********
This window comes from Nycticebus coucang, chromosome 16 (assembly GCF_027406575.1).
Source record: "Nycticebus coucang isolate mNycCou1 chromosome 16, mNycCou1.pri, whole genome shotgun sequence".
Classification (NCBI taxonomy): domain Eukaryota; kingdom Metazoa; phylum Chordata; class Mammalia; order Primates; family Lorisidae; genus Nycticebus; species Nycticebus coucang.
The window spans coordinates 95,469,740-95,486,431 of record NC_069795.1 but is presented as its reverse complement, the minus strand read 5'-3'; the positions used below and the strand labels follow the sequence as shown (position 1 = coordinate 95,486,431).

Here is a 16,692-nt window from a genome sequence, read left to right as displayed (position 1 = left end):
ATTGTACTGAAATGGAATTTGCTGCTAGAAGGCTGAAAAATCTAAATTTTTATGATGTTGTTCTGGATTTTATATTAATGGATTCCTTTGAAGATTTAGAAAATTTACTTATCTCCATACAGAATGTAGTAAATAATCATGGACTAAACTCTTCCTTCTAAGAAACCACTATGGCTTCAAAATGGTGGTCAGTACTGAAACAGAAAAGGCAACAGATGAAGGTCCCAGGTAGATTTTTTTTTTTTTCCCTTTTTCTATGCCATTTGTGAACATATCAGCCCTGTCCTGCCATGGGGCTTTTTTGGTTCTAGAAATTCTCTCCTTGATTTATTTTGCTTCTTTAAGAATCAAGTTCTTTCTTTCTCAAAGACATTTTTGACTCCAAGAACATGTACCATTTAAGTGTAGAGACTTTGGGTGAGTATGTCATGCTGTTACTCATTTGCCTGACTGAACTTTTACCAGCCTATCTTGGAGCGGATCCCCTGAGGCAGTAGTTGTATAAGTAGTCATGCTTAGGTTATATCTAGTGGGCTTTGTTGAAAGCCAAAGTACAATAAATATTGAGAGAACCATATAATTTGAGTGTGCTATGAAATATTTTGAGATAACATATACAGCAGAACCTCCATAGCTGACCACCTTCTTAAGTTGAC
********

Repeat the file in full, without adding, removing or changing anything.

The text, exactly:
This window comes from Nycticebus coucang, chromosome 16 (assembly GCF_027406575.1).
Source record: "Nycticebus coucang isolate mNycCou1 chromosome 16, mNycCou1.pri, whole genome shotgun sequence".
Classification (NCBI taxonomy): domain Eukaryota; kingdom Metazoa; phylum Chordata; class Mammalia; order Primates; family Lorisidae; genus Nycticebus; species Nycticebus coucang.
The window spans coordinates 95,469,740-95,486,431 of record NC_069795.1 but is presented as its reverse complement, the minus strand read 5'-3'; the positions used below and the strand labels follow the sequence as shown (position 1 = coordinate 95,486,431).

Here is a 16,692-nt window from a genome sequence, read left to right as displayed (position 1 = left end):
ATTGTACTGAAATGGAATTTGCTGCTAGAAGGCTGAAAAATCTAAATTTTTATGATGTTGTTCTGGATTTTATATTAATGGATTCCTTTGAAGATTTAGAAAATTTACTTATCTCCATACAGAATGTAGTAAATAATCATGGACTAAACTCTTCCTTCTAAGAAACCACTATGGCTTCAAAATGGTGGTCAGTACTGAAACAGAAAAGGCAACAGATGAAGGTCCCAGGTAGATTTTTTTTTTTTTCCCTTTTTCTATGCCATTTGTGAACATATCAGCCCTGTCCTGCCATGGGGCTTTTTTGGTTCTAGAAATTCTCTCCTTGATTTATTTTGCTTCTTTAAGAATCAAGTTCTTTCTTTCTCAAAGACATTTTTGACTCCAAGAACATGTACCATTTAAGTGTAGAGACTTTGGGTGAGTATGTCATGCTGTTACTCATTTGCCTGACTGAACTTTTACCAGCCTATCTTGGAGCGGATCCCCTGAGGCAGTAGTTGTATAAGTAGTCATGCTTAGGTTATATCTAGTGGGCTTTGTTGAAAGCCAAAGTACAATAAATATTGAGAGAACCATATAATTTGAGTGTGCTATGAAATATTTTGAGATAACATATACAGCAGAACCTCCATAGCTGACCACCTTCTTAAGTTGAC